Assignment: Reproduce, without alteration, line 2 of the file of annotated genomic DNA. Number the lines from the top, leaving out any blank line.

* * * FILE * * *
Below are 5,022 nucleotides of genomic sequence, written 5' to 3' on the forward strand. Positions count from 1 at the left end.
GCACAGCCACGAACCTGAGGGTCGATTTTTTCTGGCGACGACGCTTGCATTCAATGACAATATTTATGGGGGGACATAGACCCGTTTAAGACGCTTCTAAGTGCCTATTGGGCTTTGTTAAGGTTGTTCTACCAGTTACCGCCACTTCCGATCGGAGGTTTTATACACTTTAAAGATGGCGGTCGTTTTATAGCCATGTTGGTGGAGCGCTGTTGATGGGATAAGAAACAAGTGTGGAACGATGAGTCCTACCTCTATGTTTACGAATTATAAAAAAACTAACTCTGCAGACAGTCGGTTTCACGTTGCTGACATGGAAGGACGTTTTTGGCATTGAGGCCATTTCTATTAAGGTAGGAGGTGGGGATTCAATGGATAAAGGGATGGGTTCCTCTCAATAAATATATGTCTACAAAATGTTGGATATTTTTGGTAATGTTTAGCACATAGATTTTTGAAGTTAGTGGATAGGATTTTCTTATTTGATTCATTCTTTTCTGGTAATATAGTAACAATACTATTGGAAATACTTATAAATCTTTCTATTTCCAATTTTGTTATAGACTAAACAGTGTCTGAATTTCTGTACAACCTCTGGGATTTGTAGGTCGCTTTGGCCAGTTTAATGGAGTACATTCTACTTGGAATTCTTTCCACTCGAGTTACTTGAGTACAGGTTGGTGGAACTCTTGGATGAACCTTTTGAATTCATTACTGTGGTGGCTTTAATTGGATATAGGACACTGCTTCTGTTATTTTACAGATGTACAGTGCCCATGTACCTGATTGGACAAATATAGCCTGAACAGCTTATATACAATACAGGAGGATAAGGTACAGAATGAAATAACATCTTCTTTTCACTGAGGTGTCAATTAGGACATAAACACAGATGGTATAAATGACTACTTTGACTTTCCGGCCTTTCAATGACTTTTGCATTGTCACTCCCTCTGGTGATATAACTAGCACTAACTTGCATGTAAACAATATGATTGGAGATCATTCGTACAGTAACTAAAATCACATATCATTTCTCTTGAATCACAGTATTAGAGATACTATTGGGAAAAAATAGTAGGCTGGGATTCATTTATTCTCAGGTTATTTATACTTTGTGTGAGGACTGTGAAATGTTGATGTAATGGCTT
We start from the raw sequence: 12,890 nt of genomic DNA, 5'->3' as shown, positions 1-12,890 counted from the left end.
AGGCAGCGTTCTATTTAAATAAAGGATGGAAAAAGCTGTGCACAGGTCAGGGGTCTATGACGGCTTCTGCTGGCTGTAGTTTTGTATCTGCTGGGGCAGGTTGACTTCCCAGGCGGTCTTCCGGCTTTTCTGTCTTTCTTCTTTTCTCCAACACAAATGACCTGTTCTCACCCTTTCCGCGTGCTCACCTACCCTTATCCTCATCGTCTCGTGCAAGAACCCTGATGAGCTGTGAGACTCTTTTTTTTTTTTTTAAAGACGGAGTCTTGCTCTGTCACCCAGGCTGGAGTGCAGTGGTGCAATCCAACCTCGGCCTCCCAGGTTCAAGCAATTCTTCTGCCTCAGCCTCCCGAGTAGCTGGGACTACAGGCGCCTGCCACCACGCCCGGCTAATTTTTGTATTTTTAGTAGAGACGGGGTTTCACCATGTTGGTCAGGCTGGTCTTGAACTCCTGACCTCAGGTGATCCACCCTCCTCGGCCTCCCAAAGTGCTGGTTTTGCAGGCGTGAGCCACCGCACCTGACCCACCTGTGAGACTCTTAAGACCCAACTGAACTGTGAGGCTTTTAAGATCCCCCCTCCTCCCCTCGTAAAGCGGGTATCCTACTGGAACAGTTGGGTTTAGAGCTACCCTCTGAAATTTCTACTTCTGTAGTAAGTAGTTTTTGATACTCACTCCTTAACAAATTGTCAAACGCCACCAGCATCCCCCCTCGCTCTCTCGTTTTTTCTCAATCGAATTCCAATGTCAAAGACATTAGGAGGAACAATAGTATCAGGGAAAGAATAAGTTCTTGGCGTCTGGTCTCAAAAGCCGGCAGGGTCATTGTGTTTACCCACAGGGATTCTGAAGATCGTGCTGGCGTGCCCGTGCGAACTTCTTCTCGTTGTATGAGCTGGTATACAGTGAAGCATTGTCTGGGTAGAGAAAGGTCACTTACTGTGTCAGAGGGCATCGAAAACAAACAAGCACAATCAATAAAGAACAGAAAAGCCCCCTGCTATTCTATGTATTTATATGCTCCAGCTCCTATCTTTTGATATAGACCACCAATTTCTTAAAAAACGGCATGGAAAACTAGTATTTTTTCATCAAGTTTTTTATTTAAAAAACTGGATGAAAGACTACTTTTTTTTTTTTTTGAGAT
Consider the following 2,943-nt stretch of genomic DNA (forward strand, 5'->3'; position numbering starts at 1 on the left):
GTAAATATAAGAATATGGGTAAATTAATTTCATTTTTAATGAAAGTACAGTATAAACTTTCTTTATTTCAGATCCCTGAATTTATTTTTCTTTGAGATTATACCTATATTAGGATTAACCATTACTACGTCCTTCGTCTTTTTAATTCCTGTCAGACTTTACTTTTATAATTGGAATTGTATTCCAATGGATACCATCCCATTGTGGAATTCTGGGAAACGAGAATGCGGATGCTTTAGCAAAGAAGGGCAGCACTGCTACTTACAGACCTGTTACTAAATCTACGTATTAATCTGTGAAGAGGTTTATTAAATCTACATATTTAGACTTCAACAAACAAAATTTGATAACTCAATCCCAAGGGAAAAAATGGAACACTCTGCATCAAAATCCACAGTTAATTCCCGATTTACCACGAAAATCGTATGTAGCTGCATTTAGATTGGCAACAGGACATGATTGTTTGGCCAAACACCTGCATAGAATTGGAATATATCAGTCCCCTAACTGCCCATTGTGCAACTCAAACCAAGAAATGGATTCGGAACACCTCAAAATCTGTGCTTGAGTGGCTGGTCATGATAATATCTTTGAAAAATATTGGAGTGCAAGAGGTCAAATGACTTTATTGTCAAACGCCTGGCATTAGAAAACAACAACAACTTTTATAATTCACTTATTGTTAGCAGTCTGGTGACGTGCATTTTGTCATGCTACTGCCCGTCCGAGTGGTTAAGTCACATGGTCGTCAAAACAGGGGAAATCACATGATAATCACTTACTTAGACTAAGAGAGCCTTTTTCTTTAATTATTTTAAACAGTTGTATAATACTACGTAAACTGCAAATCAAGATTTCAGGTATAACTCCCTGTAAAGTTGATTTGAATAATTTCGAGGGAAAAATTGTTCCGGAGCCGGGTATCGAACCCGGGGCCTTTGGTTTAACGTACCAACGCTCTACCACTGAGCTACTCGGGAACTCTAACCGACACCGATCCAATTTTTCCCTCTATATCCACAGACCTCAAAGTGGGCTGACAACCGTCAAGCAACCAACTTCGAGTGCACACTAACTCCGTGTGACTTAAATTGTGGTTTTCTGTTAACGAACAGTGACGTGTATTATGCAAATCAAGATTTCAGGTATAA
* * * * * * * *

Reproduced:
GCACAGCCACGAACCTGAGGGTCGATTTTTTCTGGCGACGACGCTTGCATTCAATGACAATATTTATGGGGGGACATAGACCCGTTTAAGACGCTTCTAAGTGCCTATTGGGCTTTGTTAAGGTTGTTCTACCAGTTACCGCCACTTCCGATCGGAGGTTTTATACACTTTAAAGATGGCGGTCGTTTTATAGCCATGTTGGTGGAGCGCTGTTGATGGGATAAGAAACAAGTGTGGAACGATGAGTCCTACCTCTATGTTTACGAATTATAAAAAAACTAACTCTGCAGACAGTCGGTTTCACGTTGCTGACATGGAAGGACGTTTTTGGCATTGAGGCCATTTCTATTAAGGTAGGAGGTGGGGATTCAATGGATAAAGGGATGGGTTCCTCTCAATAAATATATGTCTACAAAATGTTGGATATTTTTGGTAATGTTTAGCACATAGATTTTTGAAGTTAGTGGATAGGATTTTCTTATTTGATTCATTCTTTTCTGGTAATATAGTAACAATACTATTGGAAATACTTATAAATCTTTCTATTTCCAATTTTGTTATAGACTAAACAGTGTCTGAATTTCTGTACAACCTCTGGGATTTGTAGGTCGCTTTGGCCAGTTTAATGGAGTACATTCTACTTGGAATTCTTTCCACTCGAGTTACTTGAGTACAGGTTGGTGGAACTCTTGGATGAACCTTTTGAATTCATTACTGTGGTGGCTTTAATTGGATATAGGACACTGCTTCTGTTATTTTACAGATGTACAGTGCCCATGTACCTGATTGGACAAATATAGCCTGAACAGCTTATATACAATACAGGAGGATAAGGTACAGAATGAAATAACATCTTCTTTTCACTGAGGTGTCAATTAGGACATAAACACAGATGGTATAAATGACTACTTTGACTTTCCGGCCTTTCAATGACTTTTGCATTGTCACTCCCTCTGGTGATATAACTAGCACTAACTTGCATGTAAACAATATGATTGGAGATCATTCGTACAGTAACTAAAATCACATATCATTTCTCTTGAATCACAGTATTAGAGATACTATTGGGAAAAAATAGTAGGCTGGGATTCATTTATTCTCAGGTTATTTATACTTTGTGTGAGGACTGTGAAATGTTGATGTAATGGCTT